- Child adversity is known to increase risk of psychiatric problems, but at present there are few tools that can objectively measure whether or not a child has been exposed to such adversity
- Research across dentistry, anthropology and archaeology has shown that teeth preserve a permanent record of an individual's growth and physiologic exposures
- Building from this insight, this review paper proposes a framework for future research into the use of teeth as biomarkers of exposure to early-life adversity that might guide primary prevention efforts in psychiatry
Nearly half of all U.S. youth experience early-life adversity—such experiences include poverty, witnessing or experiencing violence or having a parent with mental illness. Exposure to adversity approximately doubles the risk of depression, anxiety and substance use disorders later in life.
Subscribe to the latest updates from Psychiatry Advances in Motion
It's thought that early adversity may harm the brain most during certain sensitive stages in development. However, these "windows of vulnerability" may also be "windows of opportunity" when exposure to prevention efforts could best reduce the long-term risk of psychiatric disorders.
The major obstacle to understanding these biological processes is the lack of tools to measure the presence and timing of early-life adversity. Patient self-report is susceptible to major biases in recall and self-disclosure, and health and social services records can substantially underestimate certain adversities.
Erin C. Dunn, ScD, MPH, a researcher with the Psychiatric and Neurodevelopmental Genetics Unit and the Center for Genomic Medicine at Massachusetts General Hospital, and colleagues propose that, on a population-wide scale, teeth could be used to help identify children and young adults who experienced adversity during sensitive periods in development. In Biological Psychiatry, they review relevant work in dentistry, anthropology and archaeology and propose a conceptual model for future research.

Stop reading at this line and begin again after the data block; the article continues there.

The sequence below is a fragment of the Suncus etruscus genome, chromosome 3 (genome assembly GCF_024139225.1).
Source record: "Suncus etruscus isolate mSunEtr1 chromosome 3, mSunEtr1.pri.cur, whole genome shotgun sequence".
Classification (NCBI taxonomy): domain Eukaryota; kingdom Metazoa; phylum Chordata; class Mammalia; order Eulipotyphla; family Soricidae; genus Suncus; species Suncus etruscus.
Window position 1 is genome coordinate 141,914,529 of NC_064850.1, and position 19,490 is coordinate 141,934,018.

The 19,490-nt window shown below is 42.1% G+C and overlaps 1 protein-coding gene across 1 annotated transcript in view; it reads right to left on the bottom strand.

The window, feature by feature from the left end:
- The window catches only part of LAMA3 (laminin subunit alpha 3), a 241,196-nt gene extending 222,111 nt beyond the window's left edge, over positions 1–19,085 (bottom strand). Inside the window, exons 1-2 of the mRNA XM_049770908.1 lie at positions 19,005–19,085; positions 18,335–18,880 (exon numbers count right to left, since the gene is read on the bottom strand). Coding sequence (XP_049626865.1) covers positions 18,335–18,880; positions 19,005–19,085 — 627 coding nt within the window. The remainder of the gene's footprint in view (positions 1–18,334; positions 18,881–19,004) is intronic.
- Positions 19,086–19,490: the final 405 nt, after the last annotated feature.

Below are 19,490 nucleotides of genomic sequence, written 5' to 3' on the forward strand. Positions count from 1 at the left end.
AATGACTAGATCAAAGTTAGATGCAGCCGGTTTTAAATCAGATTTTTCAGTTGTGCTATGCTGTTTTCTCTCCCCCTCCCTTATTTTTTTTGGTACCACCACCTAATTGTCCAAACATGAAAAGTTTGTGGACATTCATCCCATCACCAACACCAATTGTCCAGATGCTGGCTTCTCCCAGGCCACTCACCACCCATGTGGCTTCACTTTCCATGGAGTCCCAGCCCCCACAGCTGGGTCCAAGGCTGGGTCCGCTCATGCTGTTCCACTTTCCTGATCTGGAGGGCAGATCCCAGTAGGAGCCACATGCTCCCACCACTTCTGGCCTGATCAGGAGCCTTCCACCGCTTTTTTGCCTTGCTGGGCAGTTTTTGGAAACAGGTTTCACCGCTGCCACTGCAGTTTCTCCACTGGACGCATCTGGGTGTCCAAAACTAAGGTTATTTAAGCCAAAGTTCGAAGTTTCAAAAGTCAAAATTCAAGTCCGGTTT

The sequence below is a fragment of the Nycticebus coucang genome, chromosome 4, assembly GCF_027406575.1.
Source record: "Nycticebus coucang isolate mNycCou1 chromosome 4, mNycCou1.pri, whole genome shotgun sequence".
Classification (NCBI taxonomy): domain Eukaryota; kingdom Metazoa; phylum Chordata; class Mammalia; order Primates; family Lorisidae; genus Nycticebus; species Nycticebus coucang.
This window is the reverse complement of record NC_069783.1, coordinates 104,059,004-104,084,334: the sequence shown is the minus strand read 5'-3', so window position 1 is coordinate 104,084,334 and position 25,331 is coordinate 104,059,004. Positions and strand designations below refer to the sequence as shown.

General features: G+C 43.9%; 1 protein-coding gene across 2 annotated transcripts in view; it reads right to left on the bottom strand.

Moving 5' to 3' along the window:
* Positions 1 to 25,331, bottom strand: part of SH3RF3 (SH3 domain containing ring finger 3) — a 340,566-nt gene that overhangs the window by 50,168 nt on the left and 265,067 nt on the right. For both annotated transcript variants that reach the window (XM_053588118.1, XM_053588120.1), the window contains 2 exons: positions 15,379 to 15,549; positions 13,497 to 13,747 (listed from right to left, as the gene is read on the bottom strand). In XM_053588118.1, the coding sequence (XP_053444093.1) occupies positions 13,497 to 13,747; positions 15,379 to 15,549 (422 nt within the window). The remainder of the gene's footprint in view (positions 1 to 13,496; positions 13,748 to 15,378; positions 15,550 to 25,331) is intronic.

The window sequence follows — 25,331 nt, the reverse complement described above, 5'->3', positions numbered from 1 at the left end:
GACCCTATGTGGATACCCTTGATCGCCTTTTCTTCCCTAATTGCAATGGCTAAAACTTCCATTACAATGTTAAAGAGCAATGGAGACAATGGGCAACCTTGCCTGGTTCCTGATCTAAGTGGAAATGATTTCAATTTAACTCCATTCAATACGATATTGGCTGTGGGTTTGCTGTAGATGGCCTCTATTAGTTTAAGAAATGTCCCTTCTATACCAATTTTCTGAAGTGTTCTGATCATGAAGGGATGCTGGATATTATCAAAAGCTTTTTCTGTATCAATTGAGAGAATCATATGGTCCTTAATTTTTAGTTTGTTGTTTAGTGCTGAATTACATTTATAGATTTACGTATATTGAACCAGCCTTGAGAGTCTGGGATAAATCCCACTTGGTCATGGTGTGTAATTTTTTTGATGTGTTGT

Teeth Record Early-Life Experiences
At least five properties make teeth promising potential biomarkers of exposure to early-life adversity:
- Teeth develop during sensitive periods — Primary teeth form between the fourth fetal month and age 3, permanent second molars form between age 3 and age 16, and permanent third molars ("wisdom teeth") are formed by age 18 to age 25. These time frames coincide with sensitive periods for brain development
- Teeth leave a permanent record of their formation — In the final stage of tooth development, proteins incrementally mineralize the dentin and enamel, two fundamental structures of the tooth. This process produces growth marks that remain visible in these structures, similar to the rings in a tree that mark its age
- Teeth preserve a record of physiologic stressors — Exposure to stressors such as poor nutrition and disease produce permanent structural defects or changes in the chemical composition of teeth. Moreover, growth marks known as stress lines record the timing of an individual's birth as well as the approximate week or even possibly the day in development when subsequent stressors occur
- Teeth may also preserve a record of psychosocial stressors — Four studies of nonhuman primates documented the emergence of stress lines potentially corresponding to psychosocial stressors such as separation from the mother, transfers to new enclosures and death of a sibling
- Primary teeth are spontaneously shed, and many adolescents have teeth extracted for orthodontia or have their wisdom teeth removed — Clinicians might one day send teeth to specialized labs for analysis and use the results to assess the risk of major depressive disorder and other psychiatric problems
The TEETH Conceptual Model
The authors have devised the TEETH (Teeth Encoding Experiences and Transforming Health) conceptual model, which has three main tenets:
- Early-life adversity may be associated with disrupted processes involved in brain and tooth development
- Developmental disruptions during tooth formation may produce time-resolved biological imprints that can be objectively captured
- Disrupted developmental processes may predict mental health risk
The authors list testable research hypotheses for the mental health field to investigate. They hope early, accurate identification of children at high risk will maximize the potential of primary prevention programs.
Learn more about the Psychiatric & Neurodevelopmental Genetics Unit
Learn more about Dr. Dunn's research